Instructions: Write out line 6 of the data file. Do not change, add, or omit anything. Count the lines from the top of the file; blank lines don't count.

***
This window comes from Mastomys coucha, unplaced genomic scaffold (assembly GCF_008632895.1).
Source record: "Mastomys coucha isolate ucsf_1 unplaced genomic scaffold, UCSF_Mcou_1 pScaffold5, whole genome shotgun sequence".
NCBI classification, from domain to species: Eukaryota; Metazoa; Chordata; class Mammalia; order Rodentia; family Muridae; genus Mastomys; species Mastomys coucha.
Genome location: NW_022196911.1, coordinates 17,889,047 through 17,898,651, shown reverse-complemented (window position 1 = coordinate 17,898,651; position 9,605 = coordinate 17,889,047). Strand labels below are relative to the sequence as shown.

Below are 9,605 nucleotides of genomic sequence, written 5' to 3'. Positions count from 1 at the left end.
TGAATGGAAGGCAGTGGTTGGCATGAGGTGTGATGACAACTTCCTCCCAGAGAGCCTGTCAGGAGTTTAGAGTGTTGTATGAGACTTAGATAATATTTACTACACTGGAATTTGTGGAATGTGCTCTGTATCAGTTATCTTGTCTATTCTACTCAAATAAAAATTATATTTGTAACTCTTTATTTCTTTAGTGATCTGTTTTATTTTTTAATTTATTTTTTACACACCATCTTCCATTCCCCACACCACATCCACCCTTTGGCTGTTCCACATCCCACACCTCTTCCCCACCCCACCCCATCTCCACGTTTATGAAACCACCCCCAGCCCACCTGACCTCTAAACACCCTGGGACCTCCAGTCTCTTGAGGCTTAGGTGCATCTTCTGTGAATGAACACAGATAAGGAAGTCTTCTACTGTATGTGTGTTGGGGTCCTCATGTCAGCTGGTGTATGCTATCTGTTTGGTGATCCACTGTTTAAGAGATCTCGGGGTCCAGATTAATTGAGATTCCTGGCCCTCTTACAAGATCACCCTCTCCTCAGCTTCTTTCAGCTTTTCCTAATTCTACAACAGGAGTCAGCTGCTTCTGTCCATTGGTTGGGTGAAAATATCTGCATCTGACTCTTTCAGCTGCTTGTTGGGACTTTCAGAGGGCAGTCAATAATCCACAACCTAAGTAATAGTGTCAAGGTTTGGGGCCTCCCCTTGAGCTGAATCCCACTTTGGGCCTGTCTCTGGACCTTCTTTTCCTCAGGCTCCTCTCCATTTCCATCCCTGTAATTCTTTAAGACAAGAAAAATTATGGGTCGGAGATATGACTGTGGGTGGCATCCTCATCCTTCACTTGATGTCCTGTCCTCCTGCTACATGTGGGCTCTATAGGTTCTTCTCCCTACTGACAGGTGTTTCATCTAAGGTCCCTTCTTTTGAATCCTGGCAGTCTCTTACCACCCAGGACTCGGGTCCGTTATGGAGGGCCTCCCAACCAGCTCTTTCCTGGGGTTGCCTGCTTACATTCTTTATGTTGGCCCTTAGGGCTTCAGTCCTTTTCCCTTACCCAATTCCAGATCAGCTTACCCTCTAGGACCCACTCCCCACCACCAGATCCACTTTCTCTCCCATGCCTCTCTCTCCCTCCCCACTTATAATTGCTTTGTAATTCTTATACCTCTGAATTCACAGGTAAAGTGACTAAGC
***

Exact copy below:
TGAATGGAAGGCAGTGGTTGGCATGAGGTGTGATGACAACTTCCTCCCAGAGAGCCTGTCAGGAGTTTAGAGTGTTGTATGAGACTTAGATAATATTTACTACACTGGAATTTGTGGAATGTGCTCTGTATCAGTTATCTTGTCTATTCTACTCAAATAAAAATTATATTTGTAACTCTTTATTTCTTTAGTGATCTGTTTTATTTTTTAATTTATTTTTTACACACCATCTTCCATTCCCCACACCACATCCACCCTTTGGCTGTTCCACATCCCACACCTCTTCCCCACCCCACCCCATCTCCACGTTTATGAAACCACCCCCAGCCCACCTGACCTCTAAACACCCTGGGACCTCCAGTCTCTTGAGGCTTAGGTGCATCTTCTGTGAATGAACACAGATAAGGAAGTCTTCTACTGTATGTGTGTTGGGGTCCTCATGTCAGCTGGTGTATGCTATCTGTTTGGTGATCCACTGTTTAAGAGATCTCGGGGTCCAGATTAATTGAGATTCCTGGCCCTCTTACAAGATCACCCTCTCCTCAGCTTCTTTCAGCTTTTCCTAATTCTACAACAGGAGTCAGCTGCTTCTGTCCATTGGTTGGGTGAAAATATCTGCATCTGACTCTTTCAGCTGCTTGTTGGGACTTTCAGAGGGCAGTCAATAATCCACAACCTAAGTAATAGTGTCAAGGTTTGGGGCCTCCCCTTGAGCTGAATCCCACTTTGGGCCTGTCTCTGGACCTTCTTTTCCTCAGGCTCCTCTCCATTTCCATCCCTGTAATTCTTTAAGACAAGAAAAATTATGGGTCGGAGATATGACTGTGGGTGGCATCCTCATCCTTCACTTGATGTCCTGTCCTCCTGCTACATGTGGGCTCTATAGGTTCTTCTCCCTACTGACAGGTGTTTCATCTAAGGTCCCTTCTTTTGAATCCTGGCAGTCTCTTACCACCCAGGACTCGGGTCCGTTATGGAGGGCCTCCCAACCAGCTCTTTCCTGGGGTTGCCTGCTTACATTCTTTATGTTGGCCCTTAGGGCTTCAGTCCTTTTCCCTTACCCAATTCCAGATCAGCTTACCCTCTAGGACCCACTCCCCACCACCAGATCCACTTTCTCTCCCATGCCTCTCTCTCCCTCCCCACTTATAATTGCTTTGTAATTCTTATACCTCTGAATTCACAGGTAAAGTGACTAAGC